`   1: string[] numbers = {`
`   2:     // giant list of numbers from website clipped`
`   3:                    };`
`   4:  `
`   5: var list = from num in numbers`
`   6:            select double.Parse(num.Insert(25, "."));`
`   7:  `
`   8: var sum = list.Sum();`
`   9: string answer = sum.ToString().Replace(".", "").Substring(0, 10);`
Technorati Tags: ,,
Posted by PSteele | 3 comment(s)
Filed under: ,

## Loops, Conversions and Lambdas

I ran across some old code today while fixing a bug and was able to simplify it quite a bit using the latest version of C# – 3.5 (as well as fix the bug!).  Changing the code reminded me of where we (.NET developers) came from and how we've gotten to where we are today.

### Data Conversion

For the sake of argument, let's say I have a double array.  I need to use this double array in a UI routine that expects a string[] (a representation of my doubles).  Back in .NET 1.x, converting this to a string[] was pretty simple (and we're ignoring culture issues in the interest of simplicity):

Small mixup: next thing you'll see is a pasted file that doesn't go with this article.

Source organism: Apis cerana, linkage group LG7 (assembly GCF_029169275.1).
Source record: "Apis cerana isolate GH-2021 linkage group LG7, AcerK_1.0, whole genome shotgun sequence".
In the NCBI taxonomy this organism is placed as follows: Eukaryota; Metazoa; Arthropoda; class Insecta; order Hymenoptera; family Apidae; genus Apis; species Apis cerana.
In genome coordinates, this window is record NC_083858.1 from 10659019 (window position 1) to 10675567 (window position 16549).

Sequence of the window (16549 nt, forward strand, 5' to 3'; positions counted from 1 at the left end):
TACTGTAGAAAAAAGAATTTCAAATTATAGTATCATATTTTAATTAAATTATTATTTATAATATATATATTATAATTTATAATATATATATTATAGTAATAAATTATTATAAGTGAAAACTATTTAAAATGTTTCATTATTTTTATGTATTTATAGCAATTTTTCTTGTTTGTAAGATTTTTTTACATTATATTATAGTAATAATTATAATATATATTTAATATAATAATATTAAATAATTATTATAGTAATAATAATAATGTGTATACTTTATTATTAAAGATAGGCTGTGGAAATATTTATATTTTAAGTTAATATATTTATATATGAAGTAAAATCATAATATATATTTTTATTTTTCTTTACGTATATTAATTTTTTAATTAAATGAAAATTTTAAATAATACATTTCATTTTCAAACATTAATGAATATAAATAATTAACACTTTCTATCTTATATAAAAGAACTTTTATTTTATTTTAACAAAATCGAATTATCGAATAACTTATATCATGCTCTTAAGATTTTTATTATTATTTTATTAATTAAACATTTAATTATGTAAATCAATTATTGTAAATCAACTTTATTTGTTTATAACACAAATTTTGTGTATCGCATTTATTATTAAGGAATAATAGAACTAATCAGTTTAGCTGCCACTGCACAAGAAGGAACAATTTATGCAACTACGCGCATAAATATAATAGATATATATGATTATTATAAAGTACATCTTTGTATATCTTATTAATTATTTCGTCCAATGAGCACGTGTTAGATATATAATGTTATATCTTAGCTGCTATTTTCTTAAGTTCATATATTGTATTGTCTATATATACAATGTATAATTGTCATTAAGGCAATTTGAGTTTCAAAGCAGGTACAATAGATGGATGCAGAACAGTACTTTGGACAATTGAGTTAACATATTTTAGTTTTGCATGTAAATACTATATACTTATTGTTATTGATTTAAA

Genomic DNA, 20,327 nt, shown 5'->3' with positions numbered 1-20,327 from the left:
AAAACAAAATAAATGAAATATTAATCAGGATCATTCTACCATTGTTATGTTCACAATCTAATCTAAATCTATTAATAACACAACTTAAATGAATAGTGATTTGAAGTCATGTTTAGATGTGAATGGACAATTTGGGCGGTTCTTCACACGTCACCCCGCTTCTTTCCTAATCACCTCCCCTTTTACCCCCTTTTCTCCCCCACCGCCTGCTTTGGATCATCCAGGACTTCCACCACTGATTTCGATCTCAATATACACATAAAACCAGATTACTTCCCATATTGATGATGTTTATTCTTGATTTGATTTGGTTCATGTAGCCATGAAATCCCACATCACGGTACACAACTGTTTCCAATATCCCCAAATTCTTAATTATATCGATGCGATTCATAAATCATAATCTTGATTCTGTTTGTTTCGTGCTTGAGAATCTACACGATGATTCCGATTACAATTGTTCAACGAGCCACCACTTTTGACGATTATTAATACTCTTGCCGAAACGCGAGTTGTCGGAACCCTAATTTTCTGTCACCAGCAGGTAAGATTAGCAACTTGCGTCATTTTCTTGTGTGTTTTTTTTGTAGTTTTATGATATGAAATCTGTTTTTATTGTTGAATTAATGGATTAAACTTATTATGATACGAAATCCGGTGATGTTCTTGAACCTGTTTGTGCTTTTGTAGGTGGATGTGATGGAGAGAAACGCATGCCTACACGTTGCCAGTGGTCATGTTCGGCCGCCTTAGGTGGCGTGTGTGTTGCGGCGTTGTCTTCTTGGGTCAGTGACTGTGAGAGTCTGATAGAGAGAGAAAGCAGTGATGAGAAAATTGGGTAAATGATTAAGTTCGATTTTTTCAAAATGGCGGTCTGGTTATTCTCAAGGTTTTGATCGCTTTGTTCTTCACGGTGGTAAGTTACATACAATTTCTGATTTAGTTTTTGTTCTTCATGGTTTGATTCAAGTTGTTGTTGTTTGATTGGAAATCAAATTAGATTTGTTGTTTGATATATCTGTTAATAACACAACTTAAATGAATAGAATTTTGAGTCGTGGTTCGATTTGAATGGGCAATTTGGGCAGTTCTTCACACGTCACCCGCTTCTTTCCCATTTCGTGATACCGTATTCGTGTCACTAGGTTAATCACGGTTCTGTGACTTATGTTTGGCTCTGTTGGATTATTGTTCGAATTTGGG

`   1: // convert double[] to string[]`
`   2: string[] sa = new string[data.Length];`
`   3: for (int i = 0; i < data.Length; i++)`
`   4: {`
`   5:     sa[i] = data[i].ToString();`
`   6: }`

### .NET 2.0

When .NET 2.0 hit the scene, we got generics.  Since converting an array of data from one type to another was so common, Microsoft took advantage of generics and gave us Array.ConvertAll():

`   1: public static TOutput[] ConvertAll<TInput, TOutput>(TInput[] array, Converter<TInput, TOutput> converter);`

This takes an array of some type (TInput[]) and produces an array of a different type (TOutput).  The second parameter is a delegate that does the conversion routine.  Array.ConvertAll creates your output array and loops through your input array, calling the method pointed to by your delegate for each member to do the conversion.  A simple example would be:

`   1: string[] genericSA = Array.ConvertAll(data, new Converter<double, string>(DoubleToStringConverter));`
`   2:  `
`   3: private static string DoubleToStringConverter(double d)`
`   4: {`
`   5:     return d.ToString();`
`   6: }`

### Anonymous Methods

So if we consider our first example, we took lines 2-6 and trimmed them down to one line of code (Array.ConvertAll).  But, in the process, we had to create that conversion method that contained the logic from line 5.  Microsoft decided that it would be nice to just sort of "inline" your method logic right in the code.  That's where anonymous methods come in.